Inflation’s a bad thing, right? Everybody knows that. All you have to do is listen to people yapping about it from Federal Reserve Chairman Ben Bernanke all the way down to the man on the street. But they either don’t know or aren’t telling the whole story. Savvy real estate investors are shrugging off the debilitating effects of inflation on our currency every day and turning a profit in the process.
To understand how inflation can make you rich in anywhere from 7 to 12 years (remember we’re not into get rich QUICK around here) requires that we flip around our way of thinking. For most of modern financial history, and especially since the advent of credit cards, the mantra has been debt is bad for you. Granted, the wrong kind of debt – consumer debt – could be classified as clinically stupid but properly constructed real estate debt thrives in the face of inflation.
We’re going to work through an example of how it works, courtesy of the Jason Hartman income property investing philosophy of taking on debt in the form of a fixed-rate, long-term mortgage tied to a piece of income producing property. In short, you need to be a landlord. The first thing to get in your head is that the goal is NOT to pay off the mortgage as fast as humanly possible; that only makes sense in the old, non-inflationary world.
In modern America, inflation is a constant that won’t be going away any time soon. Since inflation reduces purchasing power by devaluing the money in our pocket, we can assume that all assets valued in terms of dollars get less valuable every year. What is the opposite of money? Debt! When you enter into a mortgage with your friendly local banker, he gives you a chunk of money to buy a property with and writes down a number on his ledger that you must pay back in full at some point down the road. Let’s say this number is $100,000.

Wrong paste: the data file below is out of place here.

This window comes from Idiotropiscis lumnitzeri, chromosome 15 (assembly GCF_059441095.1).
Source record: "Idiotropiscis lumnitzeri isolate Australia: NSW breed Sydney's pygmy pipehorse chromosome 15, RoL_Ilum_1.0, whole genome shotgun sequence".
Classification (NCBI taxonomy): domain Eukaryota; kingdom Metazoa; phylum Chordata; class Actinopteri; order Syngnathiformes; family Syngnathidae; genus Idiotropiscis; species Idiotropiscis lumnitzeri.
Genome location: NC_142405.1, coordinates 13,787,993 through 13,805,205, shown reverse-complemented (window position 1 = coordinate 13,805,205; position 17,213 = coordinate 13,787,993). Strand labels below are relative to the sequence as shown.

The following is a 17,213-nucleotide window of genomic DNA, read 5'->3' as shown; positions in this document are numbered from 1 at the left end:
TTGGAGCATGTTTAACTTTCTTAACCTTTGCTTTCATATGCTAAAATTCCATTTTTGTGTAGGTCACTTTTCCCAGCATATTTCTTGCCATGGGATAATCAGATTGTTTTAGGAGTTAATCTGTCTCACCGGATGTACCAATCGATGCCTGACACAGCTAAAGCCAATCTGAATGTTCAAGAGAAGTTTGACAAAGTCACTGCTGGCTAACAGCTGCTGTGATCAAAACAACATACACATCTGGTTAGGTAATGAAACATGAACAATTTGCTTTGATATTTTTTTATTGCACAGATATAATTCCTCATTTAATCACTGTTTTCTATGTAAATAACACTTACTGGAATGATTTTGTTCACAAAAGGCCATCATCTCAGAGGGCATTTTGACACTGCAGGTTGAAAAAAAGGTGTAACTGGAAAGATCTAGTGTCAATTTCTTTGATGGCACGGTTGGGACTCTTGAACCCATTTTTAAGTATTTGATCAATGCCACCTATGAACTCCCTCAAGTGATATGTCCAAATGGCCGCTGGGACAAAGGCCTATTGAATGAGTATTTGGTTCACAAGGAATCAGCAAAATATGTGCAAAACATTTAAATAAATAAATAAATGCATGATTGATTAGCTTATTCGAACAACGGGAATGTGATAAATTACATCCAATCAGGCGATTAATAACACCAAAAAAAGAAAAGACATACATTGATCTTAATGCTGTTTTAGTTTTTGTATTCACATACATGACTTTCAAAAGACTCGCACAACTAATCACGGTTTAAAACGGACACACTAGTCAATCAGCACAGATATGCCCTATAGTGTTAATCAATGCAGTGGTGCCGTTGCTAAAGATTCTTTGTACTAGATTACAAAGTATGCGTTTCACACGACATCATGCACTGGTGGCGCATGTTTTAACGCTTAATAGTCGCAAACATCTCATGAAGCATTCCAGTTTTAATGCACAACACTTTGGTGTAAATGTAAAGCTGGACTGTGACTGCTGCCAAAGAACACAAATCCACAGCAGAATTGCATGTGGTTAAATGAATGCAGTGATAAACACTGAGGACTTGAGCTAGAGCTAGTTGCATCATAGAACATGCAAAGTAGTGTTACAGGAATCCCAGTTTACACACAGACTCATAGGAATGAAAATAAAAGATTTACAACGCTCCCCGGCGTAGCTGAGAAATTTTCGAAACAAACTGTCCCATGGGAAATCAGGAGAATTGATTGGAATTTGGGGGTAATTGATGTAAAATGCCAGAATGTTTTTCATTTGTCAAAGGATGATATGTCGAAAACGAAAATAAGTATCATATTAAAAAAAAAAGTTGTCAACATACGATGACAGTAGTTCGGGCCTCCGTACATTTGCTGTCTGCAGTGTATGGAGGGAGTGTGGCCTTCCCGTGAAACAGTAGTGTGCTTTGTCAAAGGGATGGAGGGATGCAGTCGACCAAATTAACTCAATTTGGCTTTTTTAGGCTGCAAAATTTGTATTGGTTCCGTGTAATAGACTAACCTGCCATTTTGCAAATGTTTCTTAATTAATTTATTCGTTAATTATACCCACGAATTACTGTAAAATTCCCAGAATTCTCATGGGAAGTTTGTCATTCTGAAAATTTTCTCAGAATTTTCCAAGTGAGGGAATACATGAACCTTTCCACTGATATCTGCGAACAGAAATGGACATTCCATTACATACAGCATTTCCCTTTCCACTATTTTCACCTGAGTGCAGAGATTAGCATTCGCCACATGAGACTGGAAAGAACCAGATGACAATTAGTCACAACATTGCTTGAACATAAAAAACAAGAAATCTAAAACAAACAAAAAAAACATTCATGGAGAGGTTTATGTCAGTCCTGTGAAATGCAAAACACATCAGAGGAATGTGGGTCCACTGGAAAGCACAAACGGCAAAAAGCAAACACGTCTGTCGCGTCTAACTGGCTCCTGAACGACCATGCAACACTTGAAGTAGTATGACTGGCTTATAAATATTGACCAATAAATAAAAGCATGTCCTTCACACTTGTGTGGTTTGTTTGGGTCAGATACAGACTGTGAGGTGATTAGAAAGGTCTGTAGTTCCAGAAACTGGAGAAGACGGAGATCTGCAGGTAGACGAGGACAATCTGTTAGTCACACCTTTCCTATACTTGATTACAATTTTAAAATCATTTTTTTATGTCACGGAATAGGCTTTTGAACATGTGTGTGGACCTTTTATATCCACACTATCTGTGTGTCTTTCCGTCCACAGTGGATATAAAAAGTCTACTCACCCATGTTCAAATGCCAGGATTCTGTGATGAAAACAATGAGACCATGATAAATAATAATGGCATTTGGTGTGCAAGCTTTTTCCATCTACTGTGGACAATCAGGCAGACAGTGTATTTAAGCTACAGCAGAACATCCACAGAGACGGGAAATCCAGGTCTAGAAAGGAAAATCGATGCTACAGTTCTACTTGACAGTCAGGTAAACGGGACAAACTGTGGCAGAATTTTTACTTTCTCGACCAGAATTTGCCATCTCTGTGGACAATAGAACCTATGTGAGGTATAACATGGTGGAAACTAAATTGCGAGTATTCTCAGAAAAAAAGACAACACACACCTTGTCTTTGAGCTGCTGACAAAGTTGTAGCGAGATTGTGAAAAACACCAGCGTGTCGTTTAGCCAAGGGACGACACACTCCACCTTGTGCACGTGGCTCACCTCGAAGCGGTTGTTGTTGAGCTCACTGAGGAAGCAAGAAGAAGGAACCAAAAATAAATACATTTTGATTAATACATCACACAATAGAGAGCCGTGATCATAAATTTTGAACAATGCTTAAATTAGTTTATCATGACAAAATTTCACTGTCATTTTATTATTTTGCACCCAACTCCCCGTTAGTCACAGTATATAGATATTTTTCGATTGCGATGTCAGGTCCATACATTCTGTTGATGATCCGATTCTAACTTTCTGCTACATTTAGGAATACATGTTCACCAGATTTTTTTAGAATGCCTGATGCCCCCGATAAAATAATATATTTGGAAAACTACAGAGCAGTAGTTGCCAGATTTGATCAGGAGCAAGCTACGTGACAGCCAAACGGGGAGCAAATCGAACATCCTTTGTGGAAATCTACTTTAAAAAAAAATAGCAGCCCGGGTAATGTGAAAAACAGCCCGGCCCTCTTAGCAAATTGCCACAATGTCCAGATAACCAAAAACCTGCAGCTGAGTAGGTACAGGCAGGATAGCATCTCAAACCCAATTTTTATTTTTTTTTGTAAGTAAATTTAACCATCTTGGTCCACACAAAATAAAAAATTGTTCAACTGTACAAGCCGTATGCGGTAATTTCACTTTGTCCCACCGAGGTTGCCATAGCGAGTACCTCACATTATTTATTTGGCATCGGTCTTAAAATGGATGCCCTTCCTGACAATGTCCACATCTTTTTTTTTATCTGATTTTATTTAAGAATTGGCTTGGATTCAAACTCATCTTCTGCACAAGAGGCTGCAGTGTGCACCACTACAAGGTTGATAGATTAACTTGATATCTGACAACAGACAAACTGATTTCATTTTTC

Thanks to inflation, which creeps forward at a rate of about 10 percent annually – despite the much lower and erroneous rate claimed by government economists – the value of that note, in terms of purchasing power, will diminish by the rate of inflation each year. This is bad for the banker but great news for you. One year from the day you take out that mortgage inflation will have reduced the value of everyone’s purchasing power by about 10 percent. That means the real value of that note is only $90,000. Ten grand just got lopped off what you owe thanks to inflation.
Think about it. This idea is more powerful than you can imagine and holds the key to your future financial independence. We’ll talk again soon. (Top image: Flickr | Rego – d4u.hu)
The Young Wealth Team